Yakuza 0: trying something different

The Christmas holidays are a great time for gaming. Whether it’s spending time with a game received as a gift, treating yourself to a title in the Steam sale or trying something completely new, it’s the perfect time of year to curl up on the sofa with your controller.

My other-half and I managed to complete several releases we’d never played before. Sea of Solitude was a lovely puzzle-platformer with a sincere message at its heart; Greyhat: A Digital Detective Adventure kept us guessing at what was going on right until the end; and Call of Sea was a beautiful escape-room type journey. Then there was Quern – Undying Thoughts, a game I’d purchased after a recommendation from Darkshoxx and which felt like discovering Myst all over again.

It wasn’t all about video games though. Being aware of just how much I enjoy a good detective thriller, Kevin from The Lawful Geek very kindly sent us a murder-mystery-in-a-box to solve. Post Mortem: Death in La-La Land was a choose-your-own-adventure with physical evidence that kept us bust for around six hours trying to find out whodunnit. It made us feel as though we were the middle of our very own noir story and I can’t wait to start the next case, Lucha Muerte, very soon.

This would be a good pick for January’s EXP Share but it’s not the experience I’ve chosen to talk about today. This community event is hosted by DanamesX over at Tales of the Backlog and has been designed to get us all sharing our gaming tales, with the current topic being: “Share a story about a game that you played for the first time this month.” I know I’m cheating a little by selecting something from December but, with bonus points available if it’s in a genre you wouldn’t normally pick up, I’ve got something that’s perfect.

Although I’d vaguely heard about Yakuza previously, I’d never tried an entry myself because the series just wasn’t something on my radar. I quite like watching others play action-adventure releases and seeing how their narratives develop, but I often don’t take the lead on the controls because I’m so uncoordinated. It’s also the case that I don’t usually enjoy Japanese RPGs or releases set in the country because their storylines tend to be a little too over-the-top for my taste.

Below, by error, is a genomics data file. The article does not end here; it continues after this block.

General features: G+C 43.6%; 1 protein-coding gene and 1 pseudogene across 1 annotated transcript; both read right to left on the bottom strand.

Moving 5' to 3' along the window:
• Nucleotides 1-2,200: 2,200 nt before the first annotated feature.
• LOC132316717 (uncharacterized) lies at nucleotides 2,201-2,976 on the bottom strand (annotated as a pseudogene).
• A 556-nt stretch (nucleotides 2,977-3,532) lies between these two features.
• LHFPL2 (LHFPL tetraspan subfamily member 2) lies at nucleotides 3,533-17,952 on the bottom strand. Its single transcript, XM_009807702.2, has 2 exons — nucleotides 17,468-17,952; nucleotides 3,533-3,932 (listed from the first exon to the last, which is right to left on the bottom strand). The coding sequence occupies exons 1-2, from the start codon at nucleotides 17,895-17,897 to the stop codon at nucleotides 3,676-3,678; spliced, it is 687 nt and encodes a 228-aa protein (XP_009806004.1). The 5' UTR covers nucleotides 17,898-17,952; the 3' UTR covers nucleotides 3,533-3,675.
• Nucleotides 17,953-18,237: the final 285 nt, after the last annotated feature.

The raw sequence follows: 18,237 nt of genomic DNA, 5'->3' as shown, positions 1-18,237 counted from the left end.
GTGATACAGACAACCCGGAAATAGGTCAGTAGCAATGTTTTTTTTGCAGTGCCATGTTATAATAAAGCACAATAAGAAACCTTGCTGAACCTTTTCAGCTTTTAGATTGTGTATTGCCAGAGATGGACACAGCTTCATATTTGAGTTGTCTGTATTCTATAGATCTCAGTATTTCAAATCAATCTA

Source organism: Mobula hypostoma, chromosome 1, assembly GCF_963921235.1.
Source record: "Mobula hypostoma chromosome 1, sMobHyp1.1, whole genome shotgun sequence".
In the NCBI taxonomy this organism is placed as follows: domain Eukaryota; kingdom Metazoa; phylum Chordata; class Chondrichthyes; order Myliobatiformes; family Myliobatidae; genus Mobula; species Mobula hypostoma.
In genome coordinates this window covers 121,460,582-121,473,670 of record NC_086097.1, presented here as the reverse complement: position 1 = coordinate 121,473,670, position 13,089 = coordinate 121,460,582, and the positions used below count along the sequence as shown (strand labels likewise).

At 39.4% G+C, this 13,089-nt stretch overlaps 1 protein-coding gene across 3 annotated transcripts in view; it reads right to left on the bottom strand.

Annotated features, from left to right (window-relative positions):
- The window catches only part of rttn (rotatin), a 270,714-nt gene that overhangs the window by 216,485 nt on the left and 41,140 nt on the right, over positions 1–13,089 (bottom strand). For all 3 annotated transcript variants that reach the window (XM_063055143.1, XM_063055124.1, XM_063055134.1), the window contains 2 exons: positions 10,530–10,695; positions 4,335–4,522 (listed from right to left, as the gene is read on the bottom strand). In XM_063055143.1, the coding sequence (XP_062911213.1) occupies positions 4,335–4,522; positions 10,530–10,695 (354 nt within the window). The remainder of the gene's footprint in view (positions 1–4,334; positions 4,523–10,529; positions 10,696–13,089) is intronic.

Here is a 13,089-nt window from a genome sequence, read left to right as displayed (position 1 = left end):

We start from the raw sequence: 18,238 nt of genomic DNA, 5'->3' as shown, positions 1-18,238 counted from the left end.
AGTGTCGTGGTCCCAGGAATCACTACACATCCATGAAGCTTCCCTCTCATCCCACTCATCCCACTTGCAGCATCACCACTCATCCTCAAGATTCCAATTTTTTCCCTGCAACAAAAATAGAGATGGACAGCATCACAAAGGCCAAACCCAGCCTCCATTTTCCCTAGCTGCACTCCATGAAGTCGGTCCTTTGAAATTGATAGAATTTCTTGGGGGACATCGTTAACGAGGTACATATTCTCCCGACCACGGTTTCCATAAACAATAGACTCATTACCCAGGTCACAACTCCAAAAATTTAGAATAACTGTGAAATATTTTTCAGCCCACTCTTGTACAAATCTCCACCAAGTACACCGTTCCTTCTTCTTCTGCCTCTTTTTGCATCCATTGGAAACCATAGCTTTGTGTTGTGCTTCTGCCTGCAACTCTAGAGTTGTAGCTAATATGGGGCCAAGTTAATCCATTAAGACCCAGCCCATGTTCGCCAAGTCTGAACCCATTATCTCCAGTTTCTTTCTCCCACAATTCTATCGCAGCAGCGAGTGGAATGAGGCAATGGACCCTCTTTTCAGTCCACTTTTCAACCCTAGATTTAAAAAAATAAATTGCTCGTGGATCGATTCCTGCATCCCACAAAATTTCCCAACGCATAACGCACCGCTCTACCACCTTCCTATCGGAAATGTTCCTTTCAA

But watching Nathan from Gaming Omnivore play part of Yakuza 0 during one of his streams made me kind of curious. What the hell were we doing following two strangers into a restaurant and then helping them solve a crossword puzzle? And how on earth was ‘soy sauce face’ the opposite of ‘sauce face’? Although I get it now, at the time the Crossed Words substory was perhaps one of the weirdest side-missions I’d seen someone play through on Twitch.

And now this absurdity is the main reason why I’ve been having so much fun with the game since downloading it from Xbox Game Pass a few weeks ago. Obviously I’m terrible at the controls and prefer to mash the buttons while sticking to a single fighting style but that’s ok – because Yakuza 0 doesn’t take itself too seriously, I don’t feel the need to either. There’s no pressure for me to perform perfectly during the combat sequences and so instead I can concentrate on simply enjoying myself.

Just when you think the substories couldn’t get any more outlandish, they do. I’ve saved someone’s daughter from losing all her money to a doomsday cult and reunited her with her mother. I’ve won several cuddly toys from the UFO Catcher at the SEGA Hi-Tech Land for a child and then had to listen to her call me ‘Daddy’. And I’ve incorrectly given someone a pizza when they actually wanted a visa, and then celebrated with her and her pimp after they decided to get married.

On that note, I must admit that some of the depictions within Yakuza 0 do leave me cold. The sexes feel as though they’re handled rather differently: while positive traits have been written into male characters and some even subvert stereotypes, the women come across as being unable to do anything without the help of a man, and are expendable. I may understand that the game is set in a different era and culture but it doesn’t mean I have to agree with it – and that’s where I’m going to leave that subject for the time-being.

The other negative I have with the title is its use of character-switching. This isn’t a mechanic I like because I find it breaks my immersion in a story; I know many people like seeing a digital world through multiple protagonists’ eyes for different views, but I prefer to stick with just one throughout a playthrough. Saying that though, it’s not so annoying here because you get to spend several chapters with either Kazuma Kiryu and Goro Majima before switching over to the other.

These aren’t the reasons why I’m not sure I’m going to be able to finish Yakuza 0 though. This is actually due to its long length: with 17 chapters, 100 substories and a bunch of mini-games that can take around 140 to complete, I’m just not sure I want to put that much time into it. The past few years of blogging have taught me that I don’t like spending so many hours on a single game, and I get more satisfaction from shorter releases which can be finished in several sessions.